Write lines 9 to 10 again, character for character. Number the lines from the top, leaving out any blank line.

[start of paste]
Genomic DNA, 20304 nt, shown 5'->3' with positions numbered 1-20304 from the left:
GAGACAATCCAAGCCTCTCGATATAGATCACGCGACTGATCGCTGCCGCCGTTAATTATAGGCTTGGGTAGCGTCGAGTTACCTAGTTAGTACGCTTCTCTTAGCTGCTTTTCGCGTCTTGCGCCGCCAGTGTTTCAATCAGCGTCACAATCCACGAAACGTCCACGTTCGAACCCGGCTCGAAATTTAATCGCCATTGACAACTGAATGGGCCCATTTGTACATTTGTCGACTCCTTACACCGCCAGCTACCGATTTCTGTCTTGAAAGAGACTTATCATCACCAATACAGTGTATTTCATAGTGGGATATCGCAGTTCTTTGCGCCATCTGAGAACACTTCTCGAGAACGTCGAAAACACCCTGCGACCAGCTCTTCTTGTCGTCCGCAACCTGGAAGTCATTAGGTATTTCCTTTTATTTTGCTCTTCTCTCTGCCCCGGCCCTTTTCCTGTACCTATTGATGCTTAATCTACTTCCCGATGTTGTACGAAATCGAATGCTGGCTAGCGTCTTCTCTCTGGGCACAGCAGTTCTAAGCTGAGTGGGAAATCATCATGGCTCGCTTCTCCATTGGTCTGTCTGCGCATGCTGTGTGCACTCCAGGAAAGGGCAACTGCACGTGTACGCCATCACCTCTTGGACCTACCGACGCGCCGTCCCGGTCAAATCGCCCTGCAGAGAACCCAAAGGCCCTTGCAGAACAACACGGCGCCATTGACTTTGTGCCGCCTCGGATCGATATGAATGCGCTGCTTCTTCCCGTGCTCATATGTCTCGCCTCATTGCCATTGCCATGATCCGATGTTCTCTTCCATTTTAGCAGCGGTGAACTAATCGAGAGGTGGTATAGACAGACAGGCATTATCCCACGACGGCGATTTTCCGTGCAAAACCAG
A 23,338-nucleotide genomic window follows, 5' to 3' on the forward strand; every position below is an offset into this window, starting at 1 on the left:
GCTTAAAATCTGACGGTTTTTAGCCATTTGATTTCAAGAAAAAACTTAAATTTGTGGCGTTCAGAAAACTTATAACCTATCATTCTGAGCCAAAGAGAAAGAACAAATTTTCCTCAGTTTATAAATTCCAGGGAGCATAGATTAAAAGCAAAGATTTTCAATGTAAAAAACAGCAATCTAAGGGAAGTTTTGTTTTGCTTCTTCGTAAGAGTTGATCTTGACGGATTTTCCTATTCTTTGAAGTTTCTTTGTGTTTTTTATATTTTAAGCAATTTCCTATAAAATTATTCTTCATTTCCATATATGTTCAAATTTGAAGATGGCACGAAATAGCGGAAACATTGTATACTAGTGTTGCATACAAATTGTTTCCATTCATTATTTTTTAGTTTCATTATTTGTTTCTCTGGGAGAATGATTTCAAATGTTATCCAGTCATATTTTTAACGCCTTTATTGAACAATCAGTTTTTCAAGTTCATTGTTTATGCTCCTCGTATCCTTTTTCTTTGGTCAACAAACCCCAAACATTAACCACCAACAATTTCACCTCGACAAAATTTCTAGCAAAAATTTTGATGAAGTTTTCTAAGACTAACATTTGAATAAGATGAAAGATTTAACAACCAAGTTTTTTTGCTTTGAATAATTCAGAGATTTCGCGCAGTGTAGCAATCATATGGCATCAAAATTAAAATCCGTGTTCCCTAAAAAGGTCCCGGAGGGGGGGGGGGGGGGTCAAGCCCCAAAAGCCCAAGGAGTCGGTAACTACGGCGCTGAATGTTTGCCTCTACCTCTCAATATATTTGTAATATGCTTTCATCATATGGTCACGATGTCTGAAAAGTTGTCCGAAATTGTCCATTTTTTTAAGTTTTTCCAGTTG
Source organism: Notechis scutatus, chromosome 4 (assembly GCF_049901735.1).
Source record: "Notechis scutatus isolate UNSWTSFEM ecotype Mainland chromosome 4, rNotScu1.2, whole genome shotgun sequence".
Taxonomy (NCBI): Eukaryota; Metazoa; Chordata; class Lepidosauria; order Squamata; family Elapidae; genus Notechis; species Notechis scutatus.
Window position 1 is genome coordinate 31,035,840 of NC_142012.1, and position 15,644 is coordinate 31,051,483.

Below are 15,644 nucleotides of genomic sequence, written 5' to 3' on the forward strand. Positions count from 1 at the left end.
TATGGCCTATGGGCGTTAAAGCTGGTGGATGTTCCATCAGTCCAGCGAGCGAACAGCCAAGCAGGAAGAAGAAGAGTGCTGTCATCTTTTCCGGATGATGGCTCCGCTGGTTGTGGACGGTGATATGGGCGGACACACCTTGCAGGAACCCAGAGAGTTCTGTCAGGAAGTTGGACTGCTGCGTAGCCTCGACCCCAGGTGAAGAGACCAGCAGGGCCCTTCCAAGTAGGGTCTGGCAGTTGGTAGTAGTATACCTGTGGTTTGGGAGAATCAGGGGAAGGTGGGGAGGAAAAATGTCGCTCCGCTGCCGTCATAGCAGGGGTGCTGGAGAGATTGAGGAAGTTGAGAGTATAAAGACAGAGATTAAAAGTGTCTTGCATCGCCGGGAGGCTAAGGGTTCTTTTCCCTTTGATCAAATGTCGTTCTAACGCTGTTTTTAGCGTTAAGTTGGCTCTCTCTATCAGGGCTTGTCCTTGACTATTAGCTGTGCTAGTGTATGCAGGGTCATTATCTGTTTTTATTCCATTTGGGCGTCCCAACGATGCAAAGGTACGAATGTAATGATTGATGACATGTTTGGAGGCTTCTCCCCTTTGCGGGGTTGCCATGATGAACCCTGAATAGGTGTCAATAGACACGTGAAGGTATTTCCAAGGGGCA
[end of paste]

Below are 15,644 nucleotides of genomic sequence, written 5' to 3' on the forward strand. Positions count from 1 at the left end.
TATGGCCTATGGGCGTTAAAGCTGGTGGATGTTCCATCAGTCCAGCGAGCGAACAGCCAAGCAGGAAGAAGAAGAGTGCTGTCATCTTTTCCGGATGATGGCTCCGCTGGTTGTGGACGGTGATATGGGCGGACACACCTTGCAGGAACCCAGAGAGTTCTGTCAGGAAGTTGGACTGCTGCGTAGCCTCGACCCCAGGTGAAGAGACCAGCAGGGCCCTTCCAAGTAGGGTCTGGCAGTTGGTAGTAGTATACCTGTGGTTTGGGAGAATCAGGGGAAGGTGGGGAGGAAAAATGTCGCTCCGCTGCCGTCATAGCAGGGGTGCTGGAGAGATTGAGGAAGTTGAGAGTATAAAGACAGAGATTAAAAGTGTCTTGCATCGCCGGGAGGCTAAGGGTTCTTTTCCCTTTGATCAAATGTCGTTCTAACGCTGTTTTTAGCGTTAAGTTGGCTCTCTCTATCAGGGCTTGTCCTTGACTATTAGCTGTGCTAGTGTATGCAGGGTCATTATCTGTTTTTATTCCATTTGGGCGTCCCAACGATGCAAAGGTACGAATGTAATGATTGATGACATGTTTGGAGGCTTCTCCCCTTTGCGGGGTTGCCATGATGAACCCTGAATAGGTGTCAATAGACACGTGAAGGTATTTCCAAGGGGCA